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This seems like a simple question, but I can't find much information on the web about this, and I haven't studied Geology or Geophysics.

In Valparaíso there are a large number of "Cerros" ("= hills" - some locals say 42) around the bay, and they are really steep. From sea level, they rise to around 200m within around 300 or 400m from the "plan" (an area recovered from the sea where most of the city centre is). These hills all rise from the coast quite rapidly, and outside of Valparaiso, towards Santiago, the average elevation drops a little and then rises as it meets the pre-cordillera of the Andes at about 1000-1800m.

The sudden rise is so steep that there are several funicular railways that serve the local population to help them get up the first 60-100m or so. There are even staircases next to them which few people use unless they are walking down!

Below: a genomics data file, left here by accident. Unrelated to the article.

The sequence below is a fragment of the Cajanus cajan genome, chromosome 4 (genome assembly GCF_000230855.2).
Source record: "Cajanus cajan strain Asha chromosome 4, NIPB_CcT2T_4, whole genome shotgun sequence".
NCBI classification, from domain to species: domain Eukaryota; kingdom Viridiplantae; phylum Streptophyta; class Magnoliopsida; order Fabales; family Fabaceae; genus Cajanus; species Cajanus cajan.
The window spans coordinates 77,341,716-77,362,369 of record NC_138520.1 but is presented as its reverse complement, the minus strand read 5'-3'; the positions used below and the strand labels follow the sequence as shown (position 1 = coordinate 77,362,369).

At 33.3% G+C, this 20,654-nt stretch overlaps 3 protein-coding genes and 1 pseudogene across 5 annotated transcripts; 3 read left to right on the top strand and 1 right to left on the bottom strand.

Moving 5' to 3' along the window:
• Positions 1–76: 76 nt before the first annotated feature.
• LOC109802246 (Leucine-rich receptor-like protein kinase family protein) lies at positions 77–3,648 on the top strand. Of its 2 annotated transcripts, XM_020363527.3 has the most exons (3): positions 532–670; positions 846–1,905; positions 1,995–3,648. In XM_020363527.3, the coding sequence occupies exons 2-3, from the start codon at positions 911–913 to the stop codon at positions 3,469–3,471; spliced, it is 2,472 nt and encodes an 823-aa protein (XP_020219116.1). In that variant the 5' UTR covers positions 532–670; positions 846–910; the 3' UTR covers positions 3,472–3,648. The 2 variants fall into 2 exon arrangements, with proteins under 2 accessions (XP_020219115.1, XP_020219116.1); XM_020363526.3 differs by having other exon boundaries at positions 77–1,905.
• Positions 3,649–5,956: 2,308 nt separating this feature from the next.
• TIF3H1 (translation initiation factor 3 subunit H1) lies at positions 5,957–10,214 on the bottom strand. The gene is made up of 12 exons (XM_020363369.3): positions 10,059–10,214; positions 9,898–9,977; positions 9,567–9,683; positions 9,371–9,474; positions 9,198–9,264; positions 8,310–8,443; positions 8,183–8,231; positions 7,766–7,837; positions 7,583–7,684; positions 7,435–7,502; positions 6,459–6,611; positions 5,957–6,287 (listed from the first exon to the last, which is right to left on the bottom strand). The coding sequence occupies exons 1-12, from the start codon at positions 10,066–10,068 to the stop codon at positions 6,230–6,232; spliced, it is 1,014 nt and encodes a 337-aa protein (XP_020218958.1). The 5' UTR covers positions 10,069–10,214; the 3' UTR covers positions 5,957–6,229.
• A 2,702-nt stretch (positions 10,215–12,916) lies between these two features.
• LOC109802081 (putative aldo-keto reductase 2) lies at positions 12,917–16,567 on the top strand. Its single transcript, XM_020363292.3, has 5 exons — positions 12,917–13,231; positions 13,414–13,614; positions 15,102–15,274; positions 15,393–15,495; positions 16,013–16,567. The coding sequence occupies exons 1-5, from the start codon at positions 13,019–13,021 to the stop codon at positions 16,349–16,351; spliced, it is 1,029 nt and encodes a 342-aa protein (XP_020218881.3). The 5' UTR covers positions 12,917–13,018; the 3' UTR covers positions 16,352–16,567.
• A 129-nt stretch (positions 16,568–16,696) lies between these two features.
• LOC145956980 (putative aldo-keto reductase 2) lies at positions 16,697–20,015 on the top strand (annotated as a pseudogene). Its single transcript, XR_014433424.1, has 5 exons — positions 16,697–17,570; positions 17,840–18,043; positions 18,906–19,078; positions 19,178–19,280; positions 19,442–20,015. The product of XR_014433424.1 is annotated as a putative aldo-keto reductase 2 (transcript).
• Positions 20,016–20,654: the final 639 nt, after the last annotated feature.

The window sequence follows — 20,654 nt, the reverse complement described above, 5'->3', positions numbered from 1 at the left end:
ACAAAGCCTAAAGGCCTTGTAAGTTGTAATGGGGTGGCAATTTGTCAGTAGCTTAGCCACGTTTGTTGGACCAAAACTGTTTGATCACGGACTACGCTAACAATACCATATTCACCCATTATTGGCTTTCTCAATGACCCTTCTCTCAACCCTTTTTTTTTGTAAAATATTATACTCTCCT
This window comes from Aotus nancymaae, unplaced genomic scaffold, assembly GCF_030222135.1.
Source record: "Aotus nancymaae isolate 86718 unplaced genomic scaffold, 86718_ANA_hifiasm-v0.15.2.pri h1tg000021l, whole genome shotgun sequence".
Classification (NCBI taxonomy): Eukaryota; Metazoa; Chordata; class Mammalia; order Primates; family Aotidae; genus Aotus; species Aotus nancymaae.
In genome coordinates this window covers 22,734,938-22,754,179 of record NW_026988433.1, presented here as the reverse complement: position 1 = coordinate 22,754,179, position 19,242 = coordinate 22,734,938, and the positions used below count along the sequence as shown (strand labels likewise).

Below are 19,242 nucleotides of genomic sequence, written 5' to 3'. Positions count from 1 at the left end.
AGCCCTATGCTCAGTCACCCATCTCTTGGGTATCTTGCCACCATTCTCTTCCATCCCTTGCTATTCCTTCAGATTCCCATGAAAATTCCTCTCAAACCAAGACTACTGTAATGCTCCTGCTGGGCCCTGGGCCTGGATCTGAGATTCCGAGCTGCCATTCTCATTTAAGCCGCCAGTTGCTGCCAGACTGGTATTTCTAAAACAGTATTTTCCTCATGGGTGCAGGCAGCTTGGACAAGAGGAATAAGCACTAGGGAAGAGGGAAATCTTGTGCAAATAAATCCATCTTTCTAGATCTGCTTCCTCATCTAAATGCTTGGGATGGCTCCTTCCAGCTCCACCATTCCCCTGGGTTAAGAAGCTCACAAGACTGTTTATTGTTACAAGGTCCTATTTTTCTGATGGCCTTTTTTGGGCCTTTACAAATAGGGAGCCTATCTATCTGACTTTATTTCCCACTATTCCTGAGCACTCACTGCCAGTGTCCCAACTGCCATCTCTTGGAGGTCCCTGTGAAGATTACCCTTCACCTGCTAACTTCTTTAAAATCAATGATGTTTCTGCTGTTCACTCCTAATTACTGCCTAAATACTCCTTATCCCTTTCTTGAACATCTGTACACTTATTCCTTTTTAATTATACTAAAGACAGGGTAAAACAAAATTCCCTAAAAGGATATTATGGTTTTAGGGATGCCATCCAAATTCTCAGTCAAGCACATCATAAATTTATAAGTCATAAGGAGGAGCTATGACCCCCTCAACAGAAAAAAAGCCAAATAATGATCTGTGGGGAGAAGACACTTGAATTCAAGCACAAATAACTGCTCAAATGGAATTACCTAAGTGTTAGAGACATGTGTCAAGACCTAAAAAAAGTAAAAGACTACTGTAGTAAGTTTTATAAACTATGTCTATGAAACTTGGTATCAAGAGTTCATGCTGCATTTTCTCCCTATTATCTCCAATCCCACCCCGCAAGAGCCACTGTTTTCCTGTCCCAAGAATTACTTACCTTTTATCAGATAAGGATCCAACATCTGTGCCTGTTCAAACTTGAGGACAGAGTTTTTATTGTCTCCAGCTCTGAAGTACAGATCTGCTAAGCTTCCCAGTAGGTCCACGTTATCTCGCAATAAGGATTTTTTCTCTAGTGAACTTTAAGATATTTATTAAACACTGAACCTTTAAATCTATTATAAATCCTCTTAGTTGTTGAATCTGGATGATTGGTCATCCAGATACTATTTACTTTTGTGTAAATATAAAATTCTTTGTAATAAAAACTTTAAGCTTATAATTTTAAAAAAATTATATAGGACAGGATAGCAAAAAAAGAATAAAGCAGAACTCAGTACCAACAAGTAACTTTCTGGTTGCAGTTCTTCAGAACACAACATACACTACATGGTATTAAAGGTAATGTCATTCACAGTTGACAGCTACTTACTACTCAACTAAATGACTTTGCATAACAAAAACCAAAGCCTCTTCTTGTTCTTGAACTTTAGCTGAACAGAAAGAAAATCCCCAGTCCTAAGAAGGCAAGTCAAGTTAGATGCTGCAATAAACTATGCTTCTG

Valparaíso is part of the Pacific "Rim of Fire", and there is the Pacific subduction zone quite close offshore.

So would all these hills be formed by repeated uplift due to earthquakes, which are weathered down over time? There are no cliffs to speak of in the area, just a lot of hills.

Or would glacial processes have been involved? When the Andes was formed, I imagine the glaciers would have made their way toward the sea and dump loads of material near the coast which might have formed these hills?

Could someone help me with the answers, or point me towards scientific information about the Geological history of the area?

Many thanks,

-Blue

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    $\begingroup$ According to research gate the area is mainly granite and metamorphic rock - so no moraines. I don't know, what exactly you want to hear, but steep hillsides are rather common in mountaneous areas [citation needed]. Combine a steep hillside with crashing waves eating them away, and you get cliffs you need to climb, e.g. using the funiculars. $\endgroup$
    – Erik
    Apr 5 at 12:21

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